Firearm Ownership in the Free Republic of Estonia

The tip of the Baltic
By Pond, James Pond’s secret agent at the tip of the Baltic Stack

Expect the unexpected

To the casual observer, compared to the US for example, Estonia’s firearm regulations might seem restrictive and limiting. However, when compared to the rest of the world it fares quite well in what the citizen can acquire.

All the same, gun ownership is something you have to work for! There are hoops and hurdles to be negotiated in order to get licenced. Gun ownership is classified into four licences. Three are that of sports-shooters, hunters and professional carriers. Those three can only be acquired having first been issued with a Self-Defence licence.

How does one acquire one of these? First and foremost there is a police record check to ensure the applicant has not been convicted. After that there is a medical focussed on sight and hearing, and a certificate from a psychiatrist following an interview. Some of this may sound excessive, but they are neither expensive nor too demanding.

Once those have been seen to there is a written test on the law governing firearms and first aid that a gunshot wound may require followed by a practical test to show police instructors that the applicant can handle a gun safely. Finally there is an inspection of storage facilities by police officers if someone plans to own more than one firearm.

This may seem like a lot to do just so that one can buy a gun for self-defence, but one bonus is that it also permits the new licenced gun owner to also carry concealed without further testing. All the same, it does not end there. Once someone has gained the permission to own a firearm there come more steps.

To buy a gun, a person who has passed the legal checks must apply for an acquisition permit which, in all practical terms, is a “shall issue” document. Once that document has been given (a question of a few days at most) the individual can go to acquire their gun. Once bought they then return to have it registered in their name and their licence issued. This method does close any hoops that might exist about acquiring guns incorrectly and does not take too long, but the need for the buying permit can mean a good deal can be missed for not having the necessary paperwork on hand. Another inconvenience is that, until the owner is issued with their registration card for that new gun, they can’t carry it around, so long-anticipated trips to the range with the gun someone has saved for must wait a further week or so.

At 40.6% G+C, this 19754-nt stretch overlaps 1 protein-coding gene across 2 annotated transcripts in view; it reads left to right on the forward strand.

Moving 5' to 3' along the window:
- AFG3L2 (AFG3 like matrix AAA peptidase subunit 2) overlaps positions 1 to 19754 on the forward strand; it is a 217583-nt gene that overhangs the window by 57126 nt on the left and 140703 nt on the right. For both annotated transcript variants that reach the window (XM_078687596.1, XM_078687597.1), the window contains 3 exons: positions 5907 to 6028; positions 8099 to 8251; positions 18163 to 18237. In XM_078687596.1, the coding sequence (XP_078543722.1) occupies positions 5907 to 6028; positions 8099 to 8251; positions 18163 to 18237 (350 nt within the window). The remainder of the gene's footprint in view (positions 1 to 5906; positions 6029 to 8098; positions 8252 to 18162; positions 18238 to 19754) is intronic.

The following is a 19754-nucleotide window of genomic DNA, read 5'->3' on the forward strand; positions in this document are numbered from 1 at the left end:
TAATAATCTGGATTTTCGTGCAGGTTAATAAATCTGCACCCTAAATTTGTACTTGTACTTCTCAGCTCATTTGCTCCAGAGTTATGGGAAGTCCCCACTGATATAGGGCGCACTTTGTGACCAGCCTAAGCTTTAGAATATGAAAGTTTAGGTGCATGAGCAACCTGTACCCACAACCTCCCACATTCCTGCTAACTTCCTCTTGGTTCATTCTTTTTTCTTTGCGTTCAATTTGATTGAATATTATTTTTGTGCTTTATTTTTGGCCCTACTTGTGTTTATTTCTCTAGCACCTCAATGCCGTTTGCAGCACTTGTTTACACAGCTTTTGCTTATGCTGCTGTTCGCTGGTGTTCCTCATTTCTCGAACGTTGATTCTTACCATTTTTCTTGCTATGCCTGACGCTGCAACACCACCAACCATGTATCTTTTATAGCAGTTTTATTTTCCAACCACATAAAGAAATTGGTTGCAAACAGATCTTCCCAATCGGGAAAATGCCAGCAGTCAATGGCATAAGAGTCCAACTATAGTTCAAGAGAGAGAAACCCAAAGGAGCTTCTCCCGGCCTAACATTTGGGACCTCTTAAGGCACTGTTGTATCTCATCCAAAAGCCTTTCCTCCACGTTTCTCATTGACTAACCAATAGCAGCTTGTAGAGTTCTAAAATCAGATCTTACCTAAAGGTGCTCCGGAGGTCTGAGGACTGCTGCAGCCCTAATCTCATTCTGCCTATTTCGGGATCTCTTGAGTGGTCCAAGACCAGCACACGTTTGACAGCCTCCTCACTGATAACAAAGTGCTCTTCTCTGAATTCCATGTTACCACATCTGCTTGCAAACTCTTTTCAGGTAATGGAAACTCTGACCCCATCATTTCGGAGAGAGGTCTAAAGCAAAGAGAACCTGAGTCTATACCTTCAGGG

Anything goes, except …

There are some restrictions in Estonia’s take on gun ownership. Some seem fairly standard, others a little hard to fathom out. Firstly, let’s talk about what you can’t own. Basically anything military grade or spec, so full-auto is out and it includes all manner of specialist ammo. No HPs, A.P., incendiary, explosive rounds, etc. Essentially, for self-defence owners are restricted to FMJ, SJSP and lead. In rifles, no .50 cal either, although for hunting and competitions HP rounds are allowed.

Beyond that anything goes. The biggest limiting factor is the cost: a small country means a small market and small profit margin, and so prices are higher to compensate, especially ammo and accessories. So if you have the money you can have high-end 1911s, Sigs, HK, Glocks, Ruger etc. ARs and AK variants are common.